“Craving: Why We Can’t Seem to Get Enough” was written by Omar Manejwala, M.D., a friend of mine, a nationally renowned addiction psychiatrist, and an expert on compulsive behaviors of all kinds. This nonfiction book is, as the title suggests, all about the phenomenon of craving. It is published by Hazelden and will be released today. You can go to this link to buy the book: http://www.amazon.com/dp/1616492627/?tag=ommamd-20
Dr. Manejwala has been the medical director of Hazelden and other prestigious addiction treatment facilities, and has worked with all sorts of addicts including addicted healthcare professionals. He’s even appeared on television on show like 20/20.
This book is about more than just drug addiction; his information about craving pertains to any substance or activity. I love his definition of craving as a desire so strong that when unfulfilled “produces powerful physical and mental suffering.” (p2) His description of craving is eloquent and easily understood.
In this book Dr. Manejwala explains abstract ideas and concepts in plain language. I’ve heard him give lectures on addiction-related topics and I’ve always been impressed his skill of distilling the complicated into understandable bits. His writing also shows this gift. Though his book is easy to understand, it’s not dumbed down, as too many books on addition written for the public tend to be.
The first part of the book defines cravings and compares them to weaker wants and urges. He tells us why cravings matter: cravings lead all of us to indulge in behaviors that undermine success. In subsequent chapters, Dr Manejwala gives some simple information about brain anatomy and neurotransmitters, and shows how the brain’s structure and function affect our ability to make choices.
In a later chapter he shows how cravings can drive not only behavior, but also thought patterns, in some really interesting ways. When a person intends to act on a craving that is obviously destructive, all sorts of irrational and false beliefs can pop up, and seem to make perfect sense. These thought patterns keep the person stuck in destructive behaviors for long periods of time, leading to negative life consequences.
Another chapter shows how addictive behaviors tend to be related; that is, how a person with alcohol addiction is more likely to have or develop addictions to other drugs. That person is also more likely to develop a behavioral addiction like gambling, compulsive overeating, or compulsive shopping. This chapter explains why these behaviors can occur together.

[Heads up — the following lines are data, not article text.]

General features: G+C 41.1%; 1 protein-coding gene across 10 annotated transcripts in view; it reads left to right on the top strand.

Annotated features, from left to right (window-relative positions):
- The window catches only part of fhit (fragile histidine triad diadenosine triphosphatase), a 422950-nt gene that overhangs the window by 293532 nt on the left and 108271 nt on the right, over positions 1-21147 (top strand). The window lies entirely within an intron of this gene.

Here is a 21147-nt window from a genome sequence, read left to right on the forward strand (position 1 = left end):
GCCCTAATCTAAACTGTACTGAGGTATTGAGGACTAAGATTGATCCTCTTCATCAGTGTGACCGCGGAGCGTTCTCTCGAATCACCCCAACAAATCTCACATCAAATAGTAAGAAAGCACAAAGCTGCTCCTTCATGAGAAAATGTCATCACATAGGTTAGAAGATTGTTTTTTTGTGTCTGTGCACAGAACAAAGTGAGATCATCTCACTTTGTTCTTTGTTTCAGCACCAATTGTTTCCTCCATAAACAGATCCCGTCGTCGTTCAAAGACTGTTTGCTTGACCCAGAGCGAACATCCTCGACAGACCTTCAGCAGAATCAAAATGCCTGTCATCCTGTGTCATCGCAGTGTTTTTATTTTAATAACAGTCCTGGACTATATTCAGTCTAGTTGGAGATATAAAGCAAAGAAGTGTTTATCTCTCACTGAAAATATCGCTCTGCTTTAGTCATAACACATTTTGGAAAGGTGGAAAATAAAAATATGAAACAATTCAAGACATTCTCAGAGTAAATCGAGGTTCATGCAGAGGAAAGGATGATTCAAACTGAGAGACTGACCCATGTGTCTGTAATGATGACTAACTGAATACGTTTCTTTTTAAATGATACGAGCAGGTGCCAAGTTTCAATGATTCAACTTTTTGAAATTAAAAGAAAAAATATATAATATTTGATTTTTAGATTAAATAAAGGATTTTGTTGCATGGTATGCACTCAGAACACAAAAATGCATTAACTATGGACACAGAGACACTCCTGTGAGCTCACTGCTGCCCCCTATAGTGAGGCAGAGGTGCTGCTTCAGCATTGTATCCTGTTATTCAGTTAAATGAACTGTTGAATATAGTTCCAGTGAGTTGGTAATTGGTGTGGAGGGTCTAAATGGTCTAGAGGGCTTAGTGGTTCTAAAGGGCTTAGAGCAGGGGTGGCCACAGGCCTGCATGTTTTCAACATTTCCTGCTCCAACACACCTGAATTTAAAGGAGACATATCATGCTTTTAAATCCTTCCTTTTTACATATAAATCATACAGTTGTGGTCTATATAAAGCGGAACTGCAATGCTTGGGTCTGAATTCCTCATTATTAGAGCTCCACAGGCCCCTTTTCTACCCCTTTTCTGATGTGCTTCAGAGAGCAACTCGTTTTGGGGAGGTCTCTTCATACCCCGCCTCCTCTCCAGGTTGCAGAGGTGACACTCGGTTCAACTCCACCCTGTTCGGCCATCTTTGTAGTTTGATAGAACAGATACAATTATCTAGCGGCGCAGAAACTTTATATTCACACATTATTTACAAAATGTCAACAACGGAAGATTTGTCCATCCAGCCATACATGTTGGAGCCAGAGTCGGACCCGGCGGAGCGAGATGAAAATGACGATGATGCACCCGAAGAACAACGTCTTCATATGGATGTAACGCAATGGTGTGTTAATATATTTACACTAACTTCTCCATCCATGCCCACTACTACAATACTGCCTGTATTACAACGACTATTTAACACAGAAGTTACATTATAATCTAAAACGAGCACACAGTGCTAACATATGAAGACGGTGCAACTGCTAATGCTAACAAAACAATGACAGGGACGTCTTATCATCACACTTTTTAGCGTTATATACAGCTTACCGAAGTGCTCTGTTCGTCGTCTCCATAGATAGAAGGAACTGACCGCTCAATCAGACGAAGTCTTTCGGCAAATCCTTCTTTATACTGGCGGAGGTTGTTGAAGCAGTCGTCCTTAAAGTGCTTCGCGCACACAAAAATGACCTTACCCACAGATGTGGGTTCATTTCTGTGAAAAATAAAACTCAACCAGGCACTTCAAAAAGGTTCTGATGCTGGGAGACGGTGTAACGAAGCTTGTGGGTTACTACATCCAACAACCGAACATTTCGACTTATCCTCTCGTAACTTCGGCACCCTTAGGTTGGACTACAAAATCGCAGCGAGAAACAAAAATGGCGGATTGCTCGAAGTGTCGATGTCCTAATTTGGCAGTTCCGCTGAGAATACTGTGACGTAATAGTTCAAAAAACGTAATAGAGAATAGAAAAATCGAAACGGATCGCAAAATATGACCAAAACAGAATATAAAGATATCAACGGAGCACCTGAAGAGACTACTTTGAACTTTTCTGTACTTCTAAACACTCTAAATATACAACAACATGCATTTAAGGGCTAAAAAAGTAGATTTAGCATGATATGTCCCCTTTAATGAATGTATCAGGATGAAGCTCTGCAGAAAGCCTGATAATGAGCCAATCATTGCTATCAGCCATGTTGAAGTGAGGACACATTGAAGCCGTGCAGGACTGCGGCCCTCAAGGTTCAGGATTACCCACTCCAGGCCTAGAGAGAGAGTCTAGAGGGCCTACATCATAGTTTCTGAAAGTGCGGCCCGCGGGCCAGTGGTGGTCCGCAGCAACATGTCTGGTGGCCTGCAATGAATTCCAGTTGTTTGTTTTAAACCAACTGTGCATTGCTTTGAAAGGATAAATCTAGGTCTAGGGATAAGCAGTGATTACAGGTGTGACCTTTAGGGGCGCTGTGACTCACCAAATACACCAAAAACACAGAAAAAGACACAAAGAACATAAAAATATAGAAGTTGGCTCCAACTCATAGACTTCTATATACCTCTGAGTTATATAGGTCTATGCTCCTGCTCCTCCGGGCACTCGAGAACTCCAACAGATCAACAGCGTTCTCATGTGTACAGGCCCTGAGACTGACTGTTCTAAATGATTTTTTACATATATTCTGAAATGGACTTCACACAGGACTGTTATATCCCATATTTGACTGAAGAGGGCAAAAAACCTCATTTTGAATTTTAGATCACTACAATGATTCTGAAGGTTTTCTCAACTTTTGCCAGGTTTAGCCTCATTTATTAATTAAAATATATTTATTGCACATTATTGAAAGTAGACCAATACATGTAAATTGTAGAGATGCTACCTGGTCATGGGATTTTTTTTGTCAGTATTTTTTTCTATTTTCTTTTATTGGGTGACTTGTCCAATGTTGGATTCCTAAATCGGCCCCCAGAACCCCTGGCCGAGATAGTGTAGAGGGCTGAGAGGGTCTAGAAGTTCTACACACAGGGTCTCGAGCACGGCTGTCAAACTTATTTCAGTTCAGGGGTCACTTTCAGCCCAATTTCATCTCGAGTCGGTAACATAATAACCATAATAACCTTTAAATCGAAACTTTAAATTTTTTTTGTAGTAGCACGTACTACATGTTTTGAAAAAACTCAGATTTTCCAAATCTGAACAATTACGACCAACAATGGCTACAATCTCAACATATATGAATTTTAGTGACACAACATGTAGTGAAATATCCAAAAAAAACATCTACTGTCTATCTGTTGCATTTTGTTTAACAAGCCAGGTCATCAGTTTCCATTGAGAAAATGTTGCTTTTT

My favorite chapter is about the brain’s plasticity. The term “plasticity,” when applied to the brain, means the brain is changeable. Our thoughts, actions, and experiences actually change the structure and functioning of the brain. This is important, because it means there are things we can do to change our cravings. Dr. Manejwala explains how thoughts, behavior, and even spirituality can free us from cravings. This fascinating chapter has some great references, too.
The next chapter tells more about how spirituality is important to recovery. The author explains why 12-step recovery and other spiritual approaches work to reduce cravings. He explains specifically how groups help reduce urges and improve behavior in ways that can’t be done by a lone individual.
Later chapters explain how insight into problem behavior is only a start in the direction of change, and how many people mistakenly think facts alone will reduce cravings. This chapter clarifies how apparently irrelevant decisions can actually be subconscious decisions to act on a craving. In this chapter, healthier substitute activities are suggested. The latter chapters have solid advice on where to go to find help with problem behaviors, and have specific tips to help with cravings for smoking, alcohol and other drugs, sugar, gambling, and internet addiction.
This gem of a book is relatively short, at 190 pages, and highly readable. I’m keeping it on my bookshelf for the references listed in the back.
This book will help addiction professionals be better able to explain cravings and addiction to patients. Anyone who has ever tried to squelch a craving – unsuccessfully – by willpower alone will be interested in this book.
Don’t miss this book if you’re interested in book about addiction and recovery.